The first commercially printed Christmas card is up for sale — a merry Victorian-era scene that scandalized some who denounced it as humbug when it first appeared in 1843.
The card, being sold online starting Friday through a consortium run by Marvin Getman, a Boston-based dealer in rare books and manuscripts, depicts an English family toasting the recipient with glasses of red wine.
“A Merry Christmas and a Happy New Year to You,” it reads. But for teetotalers — and there were plenty of those in the 19th century — the imagery included a bit too much holiday cheer: In the foreground, a young girl is pictured taking a sip from an adult’s glass.
That didn't sit well at the time with the puritanical Temperance Society, which kicked up such a fuss it took three years before another Christmas card was produced.
“They were quite distressed that in this ‘scandalous’ picture they had children toasting with a glass of wine along with the adults. They had a campaign to censor and suppress it,” said Justin Schiller, founder and president of Kingston, New York-based Battledore Ltd., a dealer in antiquarian books who is selling the card.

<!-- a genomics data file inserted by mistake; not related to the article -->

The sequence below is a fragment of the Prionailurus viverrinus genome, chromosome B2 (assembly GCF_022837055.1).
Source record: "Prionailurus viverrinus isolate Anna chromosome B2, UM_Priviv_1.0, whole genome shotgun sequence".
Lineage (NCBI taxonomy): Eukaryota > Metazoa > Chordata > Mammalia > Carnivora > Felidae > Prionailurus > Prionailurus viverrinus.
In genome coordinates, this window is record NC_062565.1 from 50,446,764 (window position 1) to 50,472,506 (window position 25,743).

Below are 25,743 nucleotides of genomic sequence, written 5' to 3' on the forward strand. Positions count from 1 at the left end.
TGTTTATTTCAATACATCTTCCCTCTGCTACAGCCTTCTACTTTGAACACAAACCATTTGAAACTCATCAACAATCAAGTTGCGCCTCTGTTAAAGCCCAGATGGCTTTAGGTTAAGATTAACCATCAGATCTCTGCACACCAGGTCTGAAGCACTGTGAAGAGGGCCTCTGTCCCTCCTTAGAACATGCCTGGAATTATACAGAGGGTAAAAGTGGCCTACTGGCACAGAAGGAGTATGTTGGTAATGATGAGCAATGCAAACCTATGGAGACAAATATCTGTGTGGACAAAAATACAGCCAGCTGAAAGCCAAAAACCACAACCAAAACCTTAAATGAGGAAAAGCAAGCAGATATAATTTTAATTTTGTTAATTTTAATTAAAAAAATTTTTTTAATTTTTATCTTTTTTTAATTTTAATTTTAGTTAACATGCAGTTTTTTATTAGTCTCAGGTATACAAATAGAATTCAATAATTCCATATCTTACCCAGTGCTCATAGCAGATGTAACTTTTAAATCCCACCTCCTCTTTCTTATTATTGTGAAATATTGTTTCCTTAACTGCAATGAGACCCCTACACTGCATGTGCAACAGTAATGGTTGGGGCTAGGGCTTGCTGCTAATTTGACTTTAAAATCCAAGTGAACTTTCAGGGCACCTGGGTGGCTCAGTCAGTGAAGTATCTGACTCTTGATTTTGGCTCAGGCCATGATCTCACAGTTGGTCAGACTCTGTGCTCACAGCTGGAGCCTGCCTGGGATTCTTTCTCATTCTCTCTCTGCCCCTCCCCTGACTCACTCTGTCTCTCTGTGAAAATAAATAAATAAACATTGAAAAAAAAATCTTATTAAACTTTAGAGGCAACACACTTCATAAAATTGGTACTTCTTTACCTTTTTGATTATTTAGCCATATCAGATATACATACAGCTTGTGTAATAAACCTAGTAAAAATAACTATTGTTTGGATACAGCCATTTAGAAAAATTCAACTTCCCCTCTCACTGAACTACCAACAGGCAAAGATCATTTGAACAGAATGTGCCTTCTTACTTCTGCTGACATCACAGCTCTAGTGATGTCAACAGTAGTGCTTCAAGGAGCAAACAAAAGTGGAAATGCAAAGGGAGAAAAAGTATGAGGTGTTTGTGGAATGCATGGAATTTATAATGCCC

Getman, whose brokerage had shifted online before the coronavirus pandemic disrupted traditional touring book fairs, said the hand-colored lithograph is believed to have been a salesperson's sample. Only 1,000 copies were printed and sold for a shilling apiece, and experts believe fewer than 30 have survived, he said.
The card, intended to double as a greeting for Christmas and New Year's Day, was designed by painter and illustrator John Callcott Horsley at the suggestion of Sir Henry Cole, a British civil servant and inventor who founded the Victoria & Albert Museum in London. Cole is widely credited with starting the tradition of sending holiday cards, a multimillion-dollar industry today.
It's believed to have gone on sale in the same week in December 1843 that Charles Dickens' “A Christmas Carol” first was published.